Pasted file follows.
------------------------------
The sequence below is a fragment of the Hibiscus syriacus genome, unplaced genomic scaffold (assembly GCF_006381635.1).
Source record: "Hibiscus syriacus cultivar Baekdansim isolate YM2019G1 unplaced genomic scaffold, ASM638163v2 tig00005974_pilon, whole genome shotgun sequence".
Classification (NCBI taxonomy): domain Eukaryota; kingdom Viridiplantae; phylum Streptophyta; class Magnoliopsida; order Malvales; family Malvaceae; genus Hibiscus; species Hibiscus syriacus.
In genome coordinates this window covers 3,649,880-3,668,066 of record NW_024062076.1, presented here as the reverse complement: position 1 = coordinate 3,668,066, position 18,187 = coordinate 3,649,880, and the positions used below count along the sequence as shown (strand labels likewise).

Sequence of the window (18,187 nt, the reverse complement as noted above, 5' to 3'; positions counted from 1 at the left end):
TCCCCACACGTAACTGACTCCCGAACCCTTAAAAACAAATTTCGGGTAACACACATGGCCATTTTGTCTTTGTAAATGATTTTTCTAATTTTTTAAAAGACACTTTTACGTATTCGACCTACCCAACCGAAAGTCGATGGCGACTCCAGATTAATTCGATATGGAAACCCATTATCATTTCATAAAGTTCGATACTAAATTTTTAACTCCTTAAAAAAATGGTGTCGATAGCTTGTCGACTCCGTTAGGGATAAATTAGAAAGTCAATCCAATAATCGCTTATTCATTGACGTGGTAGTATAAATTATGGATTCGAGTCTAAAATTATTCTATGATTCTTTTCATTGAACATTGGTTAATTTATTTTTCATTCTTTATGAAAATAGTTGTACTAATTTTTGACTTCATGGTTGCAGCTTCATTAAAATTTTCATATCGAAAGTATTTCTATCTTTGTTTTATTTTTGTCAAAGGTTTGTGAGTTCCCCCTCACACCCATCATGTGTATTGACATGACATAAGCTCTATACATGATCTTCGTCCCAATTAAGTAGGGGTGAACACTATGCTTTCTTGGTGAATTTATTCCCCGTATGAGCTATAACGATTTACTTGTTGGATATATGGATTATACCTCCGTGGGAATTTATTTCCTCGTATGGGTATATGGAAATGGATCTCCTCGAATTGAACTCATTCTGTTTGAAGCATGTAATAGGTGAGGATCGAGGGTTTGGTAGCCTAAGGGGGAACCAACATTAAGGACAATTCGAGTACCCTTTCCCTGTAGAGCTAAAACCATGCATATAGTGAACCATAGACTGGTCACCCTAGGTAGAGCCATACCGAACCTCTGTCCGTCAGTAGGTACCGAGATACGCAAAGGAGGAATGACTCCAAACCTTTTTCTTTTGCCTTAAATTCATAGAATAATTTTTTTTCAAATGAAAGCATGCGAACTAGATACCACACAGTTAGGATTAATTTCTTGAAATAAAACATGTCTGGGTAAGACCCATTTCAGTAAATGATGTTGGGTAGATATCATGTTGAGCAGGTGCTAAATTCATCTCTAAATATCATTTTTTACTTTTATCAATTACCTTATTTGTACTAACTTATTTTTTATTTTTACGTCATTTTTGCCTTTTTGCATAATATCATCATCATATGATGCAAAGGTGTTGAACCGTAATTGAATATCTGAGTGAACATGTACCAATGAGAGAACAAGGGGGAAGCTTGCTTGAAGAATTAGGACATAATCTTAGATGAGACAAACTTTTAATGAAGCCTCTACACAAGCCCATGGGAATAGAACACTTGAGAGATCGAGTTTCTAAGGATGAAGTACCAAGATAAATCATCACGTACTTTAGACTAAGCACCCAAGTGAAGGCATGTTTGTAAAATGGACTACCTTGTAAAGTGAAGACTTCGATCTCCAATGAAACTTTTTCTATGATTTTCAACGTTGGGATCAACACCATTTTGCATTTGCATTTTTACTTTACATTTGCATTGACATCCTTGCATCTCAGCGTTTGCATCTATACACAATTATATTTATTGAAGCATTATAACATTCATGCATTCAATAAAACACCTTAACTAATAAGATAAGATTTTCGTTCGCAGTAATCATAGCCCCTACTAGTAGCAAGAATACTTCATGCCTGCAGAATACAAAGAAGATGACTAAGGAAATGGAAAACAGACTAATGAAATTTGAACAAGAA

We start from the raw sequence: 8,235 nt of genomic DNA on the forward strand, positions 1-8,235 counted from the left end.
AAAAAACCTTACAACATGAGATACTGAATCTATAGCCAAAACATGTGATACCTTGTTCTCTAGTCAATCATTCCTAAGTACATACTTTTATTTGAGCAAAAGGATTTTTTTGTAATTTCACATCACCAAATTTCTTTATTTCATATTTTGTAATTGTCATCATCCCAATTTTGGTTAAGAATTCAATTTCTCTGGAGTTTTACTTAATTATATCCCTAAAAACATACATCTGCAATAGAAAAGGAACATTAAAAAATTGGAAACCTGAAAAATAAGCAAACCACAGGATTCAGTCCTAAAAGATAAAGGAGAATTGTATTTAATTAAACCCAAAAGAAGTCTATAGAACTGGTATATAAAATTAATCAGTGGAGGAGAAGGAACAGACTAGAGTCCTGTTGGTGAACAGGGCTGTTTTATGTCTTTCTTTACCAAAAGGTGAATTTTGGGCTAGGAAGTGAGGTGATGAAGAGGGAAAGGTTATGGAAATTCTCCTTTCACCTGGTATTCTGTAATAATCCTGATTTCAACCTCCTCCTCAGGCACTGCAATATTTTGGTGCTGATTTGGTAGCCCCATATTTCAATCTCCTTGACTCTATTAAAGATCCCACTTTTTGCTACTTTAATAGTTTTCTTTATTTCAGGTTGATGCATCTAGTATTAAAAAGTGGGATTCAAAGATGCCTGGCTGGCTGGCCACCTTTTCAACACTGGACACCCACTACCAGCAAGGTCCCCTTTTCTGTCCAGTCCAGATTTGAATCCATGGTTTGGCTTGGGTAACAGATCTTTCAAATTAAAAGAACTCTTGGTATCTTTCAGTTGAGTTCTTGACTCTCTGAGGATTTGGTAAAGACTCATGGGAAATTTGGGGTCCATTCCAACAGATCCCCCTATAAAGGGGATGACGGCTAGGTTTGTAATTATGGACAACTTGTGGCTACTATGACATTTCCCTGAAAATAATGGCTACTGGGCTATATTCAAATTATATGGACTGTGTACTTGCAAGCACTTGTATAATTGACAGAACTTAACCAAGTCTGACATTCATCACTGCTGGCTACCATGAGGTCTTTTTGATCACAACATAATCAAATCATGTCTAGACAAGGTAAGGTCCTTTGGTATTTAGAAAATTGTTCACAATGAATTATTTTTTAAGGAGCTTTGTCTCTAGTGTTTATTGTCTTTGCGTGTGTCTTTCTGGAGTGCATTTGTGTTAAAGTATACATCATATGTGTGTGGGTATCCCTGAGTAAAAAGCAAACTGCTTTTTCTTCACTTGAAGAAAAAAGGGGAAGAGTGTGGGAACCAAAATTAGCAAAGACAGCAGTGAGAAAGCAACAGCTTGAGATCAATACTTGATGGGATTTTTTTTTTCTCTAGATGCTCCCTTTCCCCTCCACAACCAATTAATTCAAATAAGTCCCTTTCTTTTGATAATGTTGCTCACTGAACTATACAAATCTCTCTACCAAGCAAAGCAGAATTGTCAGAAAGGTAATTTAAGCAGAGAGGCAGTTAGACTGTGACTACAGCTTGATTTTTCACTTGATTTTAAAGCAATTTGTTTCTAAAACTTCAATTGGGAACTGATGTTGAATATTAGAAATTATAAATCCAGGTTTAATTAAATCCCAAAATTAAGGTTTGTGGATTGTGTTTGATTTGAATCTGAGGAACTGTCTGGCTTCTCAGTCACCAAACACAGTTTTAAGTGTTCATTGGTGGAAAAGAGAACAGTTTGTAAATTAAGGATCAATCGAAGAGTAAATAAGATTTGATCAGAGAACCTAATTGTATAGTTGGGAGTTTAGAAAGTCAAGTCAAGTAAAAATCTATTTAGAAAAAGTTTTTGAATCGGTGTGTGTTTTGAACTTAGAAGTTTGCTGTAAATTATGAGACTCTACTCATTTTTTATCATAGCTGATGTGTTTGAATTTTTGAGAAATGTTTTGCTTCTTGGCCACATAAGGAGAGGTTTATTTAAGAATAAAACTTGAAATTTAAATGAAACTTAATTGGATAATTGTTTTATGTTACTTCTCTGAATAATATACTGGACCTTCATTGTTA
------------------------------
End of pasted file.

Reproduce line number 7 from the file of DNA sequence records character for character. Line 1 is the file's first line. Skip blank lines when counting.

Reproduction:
We start from the raw sequence: 8,235 nt of genomic DNA on the forward strand, positions 1-8,235 counted from the left end.